Force necessary to pivot or drive the anvil 18, in various embodiments, may be provided by closure sleeve 32. For example, when the clinician actuates closure trigger 26, the closure sleeve 32 may be translated distally toward the end effector driving the anvil 18 into the closed position shown in
Referring back to
Referring again to
In various embodiments, staples 222 included in the end effector 12 may be driven according to one or more staple zones, with each staple zone able to be fired or driven separately.
Referring back to
The embodiments described above show staples 222 resting on a staple bladder 327, or staple bladders 328, 330, 332, 334, 336, 338, with various staple drivers 220 therebetween. It will be appreciated, however, that in various non-limiting embodiments, staples may be hydraulically driven utilizing other mechanisms. For example,
In various embodiments, the instrument 10 may include an articulating end effector 12 as shown in
One embodiment of the hydraulic system 321 that may be employed to control the end effector 12 is depicted in schematic form in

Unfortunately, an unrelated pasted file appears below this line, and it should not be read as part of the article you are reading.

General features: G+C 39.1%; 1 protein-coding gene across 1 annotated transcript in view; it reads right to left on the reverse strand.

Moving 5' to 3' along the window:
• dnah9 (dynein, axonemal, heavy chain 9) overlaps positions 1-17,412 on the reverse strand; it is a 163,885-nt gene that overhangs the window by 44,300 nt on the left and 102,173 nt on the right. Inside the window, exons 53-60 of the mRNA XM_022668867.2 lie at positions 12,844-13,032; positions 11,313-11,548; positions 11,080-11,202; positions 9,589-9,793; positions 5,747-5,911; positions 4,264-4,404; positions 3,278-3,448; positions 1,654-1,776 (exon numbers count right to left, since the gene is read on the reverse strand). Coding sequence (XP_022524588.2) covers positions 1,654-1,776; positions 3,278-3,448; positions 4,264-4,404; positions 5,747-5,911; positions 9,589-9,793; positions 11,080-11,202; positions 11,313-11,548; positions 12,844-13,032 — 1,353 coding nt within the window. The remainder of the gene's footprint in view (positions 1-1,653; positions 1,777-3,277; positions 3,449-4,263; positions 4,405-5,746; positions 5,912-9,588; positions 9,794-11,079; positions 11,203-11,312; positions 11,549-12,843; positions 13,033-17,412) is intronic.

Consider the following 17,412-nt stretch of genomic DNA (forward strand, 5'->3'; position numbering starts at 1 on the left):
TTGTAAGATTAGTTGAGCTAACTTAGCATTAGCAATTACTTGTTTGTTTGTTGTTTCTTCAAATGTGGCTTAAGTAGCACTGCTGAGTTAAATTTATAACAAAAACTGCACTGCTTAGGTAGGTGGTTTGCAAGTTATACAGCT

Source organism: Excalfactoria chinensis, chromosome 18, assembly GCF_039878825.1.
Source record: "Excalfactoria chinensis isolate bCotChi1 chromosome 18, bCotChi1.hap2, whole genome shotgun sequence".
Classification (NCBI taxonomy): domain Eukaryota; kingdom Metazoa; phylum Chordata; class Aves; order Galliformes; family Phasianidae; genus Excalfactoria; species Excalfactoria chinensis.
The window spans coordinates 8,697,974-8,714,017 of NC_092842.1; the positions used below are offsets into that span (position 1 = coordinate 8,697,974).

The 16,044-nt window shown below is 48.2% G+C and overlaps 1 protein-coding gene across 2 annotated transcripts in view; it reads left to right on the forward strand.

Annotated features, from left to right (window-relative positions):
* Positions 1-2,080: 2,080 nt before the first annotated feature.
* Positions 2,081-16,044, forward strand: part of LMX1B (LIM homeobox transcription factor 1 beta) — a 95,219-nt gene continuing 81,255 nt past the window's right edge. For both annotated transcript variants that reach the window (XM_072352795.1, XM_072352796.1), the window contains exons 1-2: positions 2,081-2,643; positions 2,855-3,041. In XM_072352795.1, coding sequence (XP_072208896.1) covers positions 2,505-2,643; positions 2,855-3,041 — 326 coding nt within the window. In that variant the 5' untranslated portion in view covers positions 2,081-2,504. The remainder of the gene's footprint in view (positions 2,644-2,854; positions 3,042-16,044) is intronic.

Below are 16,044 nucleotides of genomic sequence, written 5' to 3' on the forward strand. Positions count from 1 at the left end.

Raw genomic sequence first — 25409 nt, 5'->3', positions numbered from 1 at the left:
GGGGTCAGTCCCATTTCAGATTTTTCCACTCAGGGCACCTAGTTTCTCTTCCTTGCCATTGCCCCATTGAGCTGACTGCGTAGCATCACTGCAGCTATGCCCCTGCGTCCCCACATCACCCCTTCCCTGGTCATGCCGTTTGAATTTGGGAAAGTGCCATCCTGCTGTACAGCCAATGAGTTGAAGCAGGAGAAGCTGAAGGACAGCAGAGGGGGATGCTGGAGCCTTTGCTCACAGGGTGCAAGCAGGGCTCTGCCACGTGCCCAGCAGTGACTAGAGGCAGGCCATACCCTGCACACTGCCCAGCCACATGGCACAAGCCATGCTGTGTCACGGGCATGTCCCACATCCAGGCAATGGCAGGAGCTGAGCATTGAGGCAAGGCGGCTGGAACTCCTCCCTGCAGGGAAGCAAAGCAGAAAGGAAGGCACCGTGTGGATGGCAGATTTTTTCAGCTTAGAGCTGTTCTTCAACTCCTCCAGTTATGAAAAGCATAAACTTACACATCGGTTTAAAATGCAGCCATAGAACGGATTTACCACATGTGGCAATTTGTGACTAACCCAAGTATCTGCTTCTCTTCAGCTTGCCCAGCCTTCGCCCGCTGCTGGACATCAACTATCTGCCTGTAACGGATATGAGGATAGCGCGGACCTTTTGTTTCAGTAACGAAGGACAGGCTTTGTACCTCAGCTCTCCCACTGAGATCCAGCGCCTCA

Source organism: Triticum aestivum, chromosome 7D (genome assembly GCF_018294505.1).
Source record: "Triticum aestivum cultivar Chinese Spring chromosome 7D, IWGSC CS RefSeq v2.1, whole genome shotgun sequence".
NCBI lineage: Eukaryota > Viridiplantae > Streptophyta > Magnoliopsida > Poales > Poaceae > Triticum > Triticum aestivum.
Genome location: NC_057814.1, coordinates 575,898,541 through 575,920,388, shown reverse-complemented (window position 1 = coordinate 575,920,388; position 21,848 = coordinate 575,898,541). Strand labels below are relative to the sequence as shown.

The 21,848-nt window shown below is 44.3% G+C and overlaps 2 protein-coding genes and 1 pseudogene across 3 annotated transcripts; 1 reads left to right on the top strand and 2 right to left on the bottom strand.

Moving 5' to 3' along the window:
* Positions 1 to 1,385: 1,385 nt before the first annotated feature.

In one embodiment, a discharge line 440 attached to the discharge port 431 of the pump 302 is piped to a manifold 442 that has designated supply lines for each bladder coupled thereto. For example, in the embodiment depicted in
The valve unit 304 may be configured by a control circuit 318 in response to input received from input buttons, such as buttons 308, 310, 312, 314, and/or 316. A battery 320 may provide electrical power to the control circuit 318 and buttons 308, 310, 312, 314, 316. The control circuit 318 may be any kind of circuit capable of generating signals for configuring valve unit 304 in response to input from buttons 308, 310, 312, 314, 316. In one non-limiting embodiment, the control circuit 318 may include a microprocessor and other related components including Random Access Memory (RAM), Read Only Memory (ROM), etc. In other non-limiting embodiments, the control circuit 318 may include various logical circuit elements.